Dorothy was right when she said "there's no place like home." We are back after 3 weeks of wild, wonderful, feral living at the beach.
I'm on the third load of washing already, and the children have latched onto their various technical devices and linked up to our fast speed broadband like (yikes!) junkies finding a fix.
In between the surfing and rock pooling, I've been thinking about neuro-linguistic programming (as one does).
When we quit drinking we create a war between our conscious mind and our subconscious mind.
Our subconscious is incredibly powerful. It quietly deals with pretty crucial stuff like breathing, keeping our hear beating, and so on. It learns from our day to day experiences and applies those lessons to keep us safe and happy.
So, for example, if we burn ourselves on something hot, it tells us to move our hand away quickly (before our conscious mind has even had a chance to catch up), and then reminds us to avoid the hot thing in the future.
It's like a really clever computer.
We have taught our subconscious, over decades, to associate any stress, any fun, any boredom - pretty much any emotion at all - with having a drink.
Alcohol advertising and marketing is, basically, extremely sophisticated NLP. I know - I used to make it. Every image used, every word and piece of music is debated and researched at length. It speaks directly to our subconscious, telling it that alcohol is sophisticated, desirable and delicious.
The language we use is crucial, too. Every time we tell someone "I could really do with a drink" or "can't wait till wine o'clock" our subconscious learns and plays it back to us.
When we try to stop drinking, however much our conscious mind says "I am not going to drink. Drinking is bad. I am going to stay sober," our subconscious mind is going loopy. It starts getting louder and louder the more we try to ignore it. It says "FOR GOD'S SAKE LISTEN TO ME! I KNOW HOW TO SOLVE THIS ANGSTY FEELING! HAVE A GODDAMN DRINK!"
We have a name for this. We call it the wine witch.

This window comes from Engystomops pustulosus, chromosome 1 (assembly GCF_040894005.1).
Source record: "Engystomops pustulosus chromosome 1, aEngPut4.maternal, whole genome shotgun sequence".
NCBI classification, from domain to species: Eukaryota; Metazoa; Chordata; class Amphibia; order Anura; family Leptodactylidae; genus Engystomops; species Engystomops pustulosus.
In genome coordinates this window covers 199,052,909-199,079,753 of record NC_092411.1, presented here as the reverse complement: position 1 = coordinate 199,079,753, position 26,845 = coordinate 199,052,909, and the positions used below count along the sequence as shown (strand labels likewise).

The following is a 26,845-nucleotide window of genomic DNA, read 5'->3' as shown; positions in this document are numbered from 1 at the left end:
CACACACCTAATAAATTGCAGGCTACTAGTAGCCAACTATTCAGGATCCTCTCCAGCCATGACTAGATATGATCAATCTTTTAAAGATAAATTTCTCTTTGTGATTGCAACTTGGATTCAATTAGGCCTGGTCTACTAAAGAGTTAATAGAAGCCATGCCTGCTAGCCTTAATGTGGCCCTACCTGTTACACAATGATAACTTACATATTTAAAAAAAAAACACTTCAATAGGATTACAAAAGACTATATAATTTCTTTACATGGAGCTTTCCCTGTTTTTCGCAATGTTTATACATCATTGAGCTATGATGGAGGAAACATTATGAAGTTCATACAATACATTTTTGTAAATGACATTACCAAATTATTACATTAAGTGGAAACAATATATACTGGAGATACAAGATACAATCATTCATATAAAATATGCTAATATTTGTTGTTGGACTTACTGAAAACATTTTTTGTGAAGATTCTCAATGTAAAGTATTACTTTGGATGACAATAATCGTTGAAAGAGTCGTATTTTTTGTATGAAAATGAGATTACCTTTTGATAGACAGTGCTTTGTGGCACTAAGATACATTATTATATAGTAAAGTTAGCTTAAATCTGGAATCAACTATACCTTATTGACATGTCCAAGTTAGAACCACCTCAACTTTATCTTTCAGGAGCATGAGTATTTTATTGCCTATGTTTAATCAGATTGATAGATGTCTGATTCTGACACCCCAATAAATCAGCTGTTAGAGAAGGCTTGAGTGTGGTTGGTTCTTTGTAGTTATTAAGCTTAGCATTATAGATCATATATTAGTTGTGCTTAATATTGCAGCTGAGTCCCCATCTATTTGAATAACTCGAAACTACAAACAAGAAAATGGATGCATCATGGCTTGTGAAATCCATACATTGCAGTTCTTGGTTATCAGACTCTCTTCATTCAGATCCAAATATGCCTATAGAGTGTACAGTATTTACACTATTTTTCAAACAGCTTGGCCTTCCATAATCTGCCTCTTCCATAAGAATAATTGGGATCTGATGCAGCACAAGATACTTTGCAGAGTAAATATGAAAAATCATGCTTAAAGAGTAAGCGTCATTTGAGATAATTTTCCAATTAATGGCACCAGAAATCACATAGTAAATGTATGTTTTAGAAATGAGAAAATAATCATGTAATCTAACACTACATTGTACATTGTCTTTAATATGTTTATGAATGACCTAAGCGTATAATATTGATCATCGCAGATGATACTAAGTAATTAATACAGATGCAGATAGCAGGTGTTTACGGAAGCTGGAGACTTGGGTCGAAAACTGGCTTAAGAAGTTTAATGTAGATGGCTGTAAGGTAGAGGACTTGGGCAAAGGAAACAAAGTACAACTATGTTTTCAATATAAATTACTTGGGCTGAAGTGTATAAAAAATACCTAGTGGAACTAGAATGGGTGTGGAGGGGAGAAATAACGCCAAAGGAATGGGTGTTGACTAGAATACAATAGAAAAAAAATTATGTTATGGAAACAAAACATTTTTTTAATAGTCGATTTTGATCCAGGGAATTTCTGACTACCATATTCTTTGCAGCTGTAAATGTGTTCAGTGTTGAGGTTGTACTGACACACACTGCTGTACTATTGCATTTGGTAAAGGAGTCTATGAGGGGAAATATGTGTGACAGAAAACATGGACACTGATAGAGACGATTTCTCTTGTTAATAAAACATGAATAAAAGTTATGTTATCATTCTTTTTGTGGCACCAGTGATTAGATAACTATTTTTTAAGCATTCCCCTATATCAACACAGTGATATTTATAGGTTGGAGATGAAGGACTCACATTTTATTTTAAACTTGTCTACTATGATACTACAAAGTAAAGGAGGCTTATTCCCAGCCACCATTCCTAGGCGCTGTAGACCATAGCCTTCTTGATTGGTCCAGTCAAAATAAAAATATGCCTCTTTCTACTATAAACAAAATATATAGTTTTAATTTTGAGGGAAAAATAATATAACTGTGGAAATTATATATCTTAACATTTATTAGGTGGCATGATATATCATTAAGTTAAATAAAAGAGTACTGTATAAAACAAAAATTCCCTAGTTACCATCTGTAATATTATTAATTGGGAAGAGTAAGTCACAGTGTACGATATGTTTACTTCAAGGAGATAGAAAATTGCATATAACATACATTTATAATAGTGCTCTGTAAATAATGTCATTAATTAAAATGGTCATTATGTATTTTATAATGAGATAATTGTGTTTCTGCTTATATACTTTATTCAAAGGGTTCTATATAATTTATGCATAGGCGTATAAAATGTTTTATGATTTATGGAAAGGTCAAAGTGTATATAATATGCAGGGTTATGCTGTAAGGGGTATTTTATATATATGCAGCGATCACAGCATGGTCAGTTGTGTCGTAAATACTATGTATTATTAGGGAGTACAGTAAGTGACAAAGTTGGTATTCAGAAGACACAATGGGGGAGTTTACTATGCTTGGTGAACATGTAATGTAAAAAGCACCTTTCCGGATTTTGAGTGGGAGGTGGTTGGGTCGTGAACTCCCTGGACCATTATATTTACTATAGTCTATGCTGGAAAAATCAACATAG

(For more on this wily, evil crone see: The Wine Witch)
According to NLP, we can't just beat our subconscious into submission. Like a really clever computer we have to re-programme it.
We can do this by storing up new imagery and language to counter all those stored images of happy, sexy, relaxed people quaffing vino.
So, next time you get a craving, picture yourself as a strong, healthy, happy sober person.
Whenever you see the image in your mind of a glass of wine promising you stress relief, wipe it out and replace it with the image of a hot bubble bath, or a walk in the woods, or a yoga class.
The more you do this, the faster your subconscious will catch up. (See my post on visualisation: I am Khaleesi)
You can use negative visualisation too. When you look at a glass of wine, strip away all the fancy branding and see it as the poison it really is. Whenever you think about having 'just one glass' then play it forward. Force yourself to remember where one glass leads.
Apparently this is why blogging helps too. Every time I write 'SoberMummy' my subconscious picks it up. Every time I type I DO NOT DRINK, it remembers.
Which is why you have to be careful when you fib to people. Because whenever I tell my friends "Oh no, of course it's not forever. Just a temporary detox," I'm undoing all my good work.
NLP theory explains why moderation is so hard, if not impossible. You work really, really hard to retrain your subconscious. You get to a point where it sees alcohol as a negative, a poison. It's started seeing 'sober' as a positive thing and not a state of endless misery....
.....and what do you do? You have one drink. You fire up all the dopamine receptors in your brain. Your subconscious says "that wasn't so bad was it? We're not poisoned. I remember how effective this can be as a stress reliever, a way to relax. Hell, it's fun!" All the learned responses you've spent months trying to get rid of come flooding back.
Your conscious mind says "Don't even think about it! We're not having another one of those for at least a week."
Your subconscious replies "MORE! NOW!"
So don't try and fight your subconscious. Just think about it as a stroppy toddler that needs a bit of re-training. Work with it, and it can be your friend.
Love SM x